Korea via Hungary
and thought it sounded good. So did her parents. While her sister taught English, Lin started a Korean restaurant in Hungary, the first Tianchu. She learned to speak Hungarian, a notoriously difficult language. "At first it was so hard, I wanted to go home, but my whole family was there. So I learned."
Hers was one of a handful of Korean restaurants in Hungary, and she says it was successful and well known. But she was restless, and so was the rest of the family. Gradually the entire clan made its way to southeastern Michigan. Her sister now lives in Novi with her husband, who works for Bosch. Lin, her husband, her fifteen-year-old son, and her parents live in Ann Arbor. Her mother does most of the cooking at Tianchu, a name Lin translates as "celestial kettle." The shy granny in the quilted coat stirring pots in the kitchen, Cui says firmly, is "a really cool mom. A really modern woman. Twenty years ago, no one wanted to leave Korea, but she encouraged us to travel."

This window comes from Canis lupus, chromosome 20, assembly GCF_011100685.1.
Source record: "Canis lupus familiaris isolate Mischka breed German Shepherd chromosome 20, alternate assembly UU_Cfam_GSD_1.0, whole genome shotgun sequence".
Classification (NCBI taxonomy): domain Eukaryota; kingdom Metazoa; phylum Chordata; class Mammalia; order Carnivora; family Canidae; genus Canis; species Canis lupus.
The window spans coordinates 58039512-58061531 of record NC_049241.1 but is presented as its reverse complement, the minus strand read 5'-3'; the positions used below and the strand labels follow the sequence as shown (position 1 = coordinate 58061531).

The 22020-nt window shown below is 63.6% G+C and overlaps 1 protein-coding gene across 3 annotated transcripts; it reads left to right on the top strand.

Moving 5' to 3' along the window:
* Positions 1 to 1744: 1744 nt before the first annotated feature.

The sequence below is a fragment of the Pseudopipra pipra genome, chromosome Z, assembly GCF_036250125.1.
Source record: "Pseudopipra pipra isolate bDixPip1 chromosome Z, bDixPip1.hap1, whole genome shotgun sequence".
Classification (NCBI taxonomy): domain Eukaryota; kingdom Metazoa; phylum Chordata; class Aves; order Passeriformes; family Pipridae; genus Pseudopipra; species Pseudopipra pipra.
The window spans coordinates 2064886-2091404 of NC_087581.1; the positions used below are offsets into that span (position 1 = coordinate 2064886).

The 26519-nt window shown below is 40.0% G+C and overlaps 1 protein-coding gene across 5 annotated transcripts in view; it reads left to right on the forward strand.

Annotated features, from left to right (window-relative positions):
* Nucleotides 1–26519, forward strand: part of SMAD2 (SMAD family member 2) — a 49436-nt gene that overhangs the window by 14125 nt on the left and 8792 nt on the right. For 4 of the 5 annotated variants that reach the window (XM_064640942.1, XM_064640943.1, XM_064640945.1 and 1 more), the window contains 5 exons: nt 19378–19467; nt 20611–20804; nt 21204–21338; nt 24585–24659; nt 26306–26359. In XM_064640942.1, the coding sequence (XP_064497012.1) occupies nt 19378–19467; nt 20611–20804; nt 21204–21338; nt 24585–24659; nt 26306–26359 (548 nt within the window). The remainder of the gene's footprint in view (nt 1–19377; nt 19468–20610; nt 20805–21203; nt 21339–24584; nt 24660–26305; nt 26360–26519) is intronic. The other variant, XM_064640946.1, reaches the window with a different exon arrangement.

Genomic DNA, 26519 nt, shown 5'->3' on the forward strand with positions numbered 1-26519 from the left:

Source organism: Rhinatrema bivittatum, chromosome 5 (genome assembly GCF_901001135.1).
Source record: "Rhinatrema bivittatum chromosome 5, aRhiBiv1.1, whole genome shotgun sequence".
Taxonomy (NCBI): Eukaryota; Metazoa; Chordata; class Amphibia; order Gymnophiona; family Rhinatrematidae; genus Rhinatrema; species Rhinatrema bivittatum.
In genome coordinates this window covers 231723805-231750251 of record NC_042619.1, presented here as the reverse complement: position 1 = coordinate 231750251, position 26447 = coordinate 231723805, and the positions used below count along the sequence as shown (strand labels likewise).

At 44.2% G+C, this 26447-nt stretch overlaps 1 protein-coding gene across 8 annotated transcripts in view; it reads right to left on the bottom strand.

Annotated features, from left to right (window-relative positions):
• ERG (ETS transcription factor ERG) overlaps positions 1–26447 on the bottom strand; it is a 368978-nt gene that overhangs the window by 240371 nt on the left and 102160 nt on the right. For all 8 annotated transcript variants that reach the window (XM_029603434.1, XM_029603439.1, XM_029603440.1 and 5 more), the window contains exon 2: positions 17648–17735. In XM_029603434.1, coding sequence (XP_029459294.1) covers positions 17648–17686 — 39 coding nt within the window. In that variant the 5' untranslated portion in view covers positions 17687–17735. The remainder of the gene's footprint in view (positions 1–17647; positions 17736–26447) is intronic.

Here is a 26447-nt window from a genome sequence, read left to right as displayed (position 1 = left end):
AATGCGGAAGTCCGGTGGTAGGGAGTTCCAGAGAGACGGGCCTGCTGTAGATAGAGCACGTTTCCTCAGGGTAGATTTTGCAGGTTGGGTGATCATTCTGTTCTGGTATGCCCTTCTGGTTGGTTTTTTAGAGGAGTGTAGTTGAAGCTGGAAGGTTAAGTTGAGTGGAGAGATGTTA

Tianchu isn't exclusively a Korean restaurant, but it's not a diner hybrid either, like many local Korean restaurants. Instead of bacon and eggs, she rounds out the traditional Korean menu with Chinese and Taiwanese dishes and--"because I know people like it"--bubble tea.